Many existing accounts of African elections assume that voters base their electoral decisions on cues and incentives that are anchored in highly stable ethnic cleavage structures. Yet several newer contributions to the study of African electoral politics have questioned the ethno-clientelistic voting thesis and highlighted other determinants of vote choice, such as class, ideology and performance evaluation. Existing research has, however, not dealt with geographic dimensions of electoral dynamics. In this paper we contribute to this literature by studying Government-Opposition Swing (GOS) voting in 7 African countries, 28 elections and 1900 parliamentary constituencies. We show that the likelihood of GOS differs from urban to rural, and across different types of rural constituencies. GOS is significantly more common in urban areas and in highly populated rural areas, but significantly less common in the president’s home region and in sparsely populated rural regions. The results suggest that electoral and voting dynamics vary across space, even within a single country. We draw inferences about how political and economic geography shapes prospects for autonomous vote choice and performance-related voting.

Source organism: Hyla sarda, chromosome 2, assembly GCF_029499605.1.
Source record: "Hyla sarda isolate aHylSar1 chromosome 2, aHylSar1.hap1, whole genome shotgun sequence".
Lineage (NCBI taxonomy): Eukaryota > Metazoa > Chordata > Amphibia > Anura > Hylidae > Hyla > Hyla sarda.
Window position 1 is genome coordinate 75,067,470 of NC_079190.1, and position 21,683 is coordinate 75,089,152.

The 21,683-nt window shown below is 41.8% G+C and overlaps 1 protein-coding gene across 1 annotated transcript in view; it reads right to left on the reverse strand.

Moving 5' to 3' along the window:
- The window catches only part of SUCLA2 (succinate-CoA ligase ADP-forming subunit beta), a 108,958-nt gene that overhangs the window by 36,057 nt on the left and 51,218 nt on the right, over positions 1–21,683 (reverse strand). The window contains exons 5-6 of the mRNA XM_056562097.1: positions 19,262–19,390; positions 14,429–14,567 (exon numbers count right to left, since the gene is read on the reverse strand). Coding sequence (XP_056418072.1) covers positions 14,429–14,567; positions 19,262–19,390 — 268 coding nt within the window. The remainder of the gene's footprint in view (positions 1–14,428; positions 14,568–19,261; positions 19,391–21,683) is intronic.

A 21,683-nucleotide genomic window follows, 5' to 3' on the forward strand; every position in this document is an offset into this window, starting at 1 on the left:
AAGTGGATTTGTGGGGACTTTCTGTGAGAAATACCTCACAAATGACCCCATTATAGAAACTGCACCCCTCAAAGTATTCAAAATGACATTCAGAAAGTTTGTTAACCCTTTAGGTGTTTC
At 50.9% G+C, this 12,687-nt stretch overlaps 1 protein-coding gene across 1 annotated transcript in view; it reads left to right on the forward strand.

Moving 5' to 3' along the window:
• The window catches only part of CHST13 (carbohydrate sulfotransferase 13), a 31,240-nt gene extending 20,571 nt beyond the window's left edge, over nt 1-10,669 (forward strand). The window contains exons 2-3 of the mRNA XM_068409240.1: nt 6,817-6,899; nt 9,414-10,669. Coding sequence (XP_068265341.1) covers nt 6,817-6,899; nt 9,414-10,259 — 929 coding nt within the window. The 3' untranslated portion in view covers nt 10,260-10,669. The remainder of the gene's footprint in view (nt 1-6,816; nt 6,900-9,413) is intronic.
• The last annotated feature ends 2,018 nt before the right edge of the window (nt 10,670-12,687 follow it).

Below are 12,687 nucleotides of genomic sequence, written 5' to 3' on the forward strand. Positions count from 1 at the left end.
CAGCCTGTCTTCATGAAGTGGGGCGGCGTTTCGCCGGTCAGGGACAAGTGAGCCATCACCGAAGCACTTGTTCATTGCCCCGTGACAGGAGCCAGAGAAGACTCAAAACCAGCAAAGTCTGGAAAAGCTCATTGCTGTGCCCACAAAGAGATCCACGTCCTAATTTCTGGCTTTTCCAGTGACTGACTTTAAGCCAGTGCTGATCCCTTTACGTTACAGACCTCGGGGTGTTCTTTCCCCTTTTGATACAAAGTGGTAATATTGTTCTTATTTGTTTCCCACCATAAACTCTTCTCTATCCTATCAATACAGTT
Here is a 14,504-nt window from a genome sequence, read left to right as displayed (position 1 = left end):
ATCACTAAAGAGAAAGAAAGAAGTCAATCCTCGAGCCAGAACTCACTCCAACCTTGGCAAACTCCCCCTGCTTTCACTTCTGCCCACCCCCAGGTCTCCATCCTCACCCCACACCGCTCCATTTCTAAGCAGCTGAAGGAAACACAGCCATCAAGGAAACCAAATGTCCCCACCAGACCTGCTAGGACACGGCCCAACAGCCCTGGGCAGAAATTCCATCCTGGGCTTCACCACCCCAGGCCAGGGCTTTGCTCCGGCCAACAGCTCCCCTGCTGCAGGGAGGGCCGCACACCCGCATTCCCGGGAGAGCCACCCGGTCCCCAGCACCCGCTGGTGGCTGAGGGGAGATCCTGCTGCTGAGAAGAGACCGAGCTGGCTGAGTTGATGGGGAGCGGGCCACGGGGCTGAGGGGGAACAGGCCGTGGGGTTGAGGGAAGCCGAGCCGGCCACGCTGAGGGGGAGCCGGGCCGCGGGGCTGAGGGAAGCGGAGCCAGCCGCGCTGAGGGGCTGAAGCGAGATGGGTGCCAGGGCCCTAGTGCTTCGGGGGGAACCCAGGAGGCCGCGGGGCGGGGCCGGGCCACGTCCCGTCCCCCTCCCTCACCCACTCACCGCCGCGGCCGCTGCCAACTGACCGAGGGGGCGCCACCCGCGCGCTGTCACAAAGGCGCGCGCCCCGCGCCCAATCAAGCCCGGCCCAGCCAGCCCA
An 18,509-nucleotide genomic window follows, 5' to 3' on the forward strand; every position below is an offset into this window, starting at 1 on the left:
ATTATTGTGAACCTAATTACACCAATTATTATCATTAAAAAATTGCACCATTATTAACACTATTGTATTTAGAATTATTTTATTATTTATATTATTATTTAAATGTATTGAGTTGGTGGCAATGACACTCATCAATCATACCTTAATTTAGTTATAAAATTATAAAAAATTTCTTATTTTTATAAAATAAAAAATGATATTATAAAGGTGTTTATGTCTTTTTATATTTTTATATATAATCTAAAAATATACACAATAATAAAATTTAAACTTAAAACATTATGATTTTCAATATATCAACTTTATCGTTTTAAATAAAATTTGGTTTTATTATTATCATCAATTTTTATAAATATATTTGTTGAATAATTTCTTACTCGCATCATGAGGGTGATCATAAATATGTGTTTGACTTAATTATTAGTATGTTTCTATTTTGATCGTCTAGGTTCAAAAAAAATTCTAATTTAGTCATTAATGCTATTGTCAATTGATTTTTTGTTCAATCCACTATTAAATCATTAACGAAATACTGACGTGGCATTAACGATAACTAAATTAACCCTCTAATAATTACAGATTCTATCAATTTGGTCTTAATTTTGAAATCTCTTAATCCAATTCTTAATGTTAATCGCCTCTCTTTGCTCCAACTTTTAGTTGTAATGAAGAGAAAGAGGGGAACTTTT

•                 Africa              
  •                 Elections              
  •                 Democracy              
  •                 Voting              
  •                 Urban-Rural              
  •                 Political Geography

Download the paper here

 


Working Paper 171
Building Security, Justice and Public Authority in Weak States: contested transitions, unstable social orders and institutional hybridity
Prof. E.A. Brett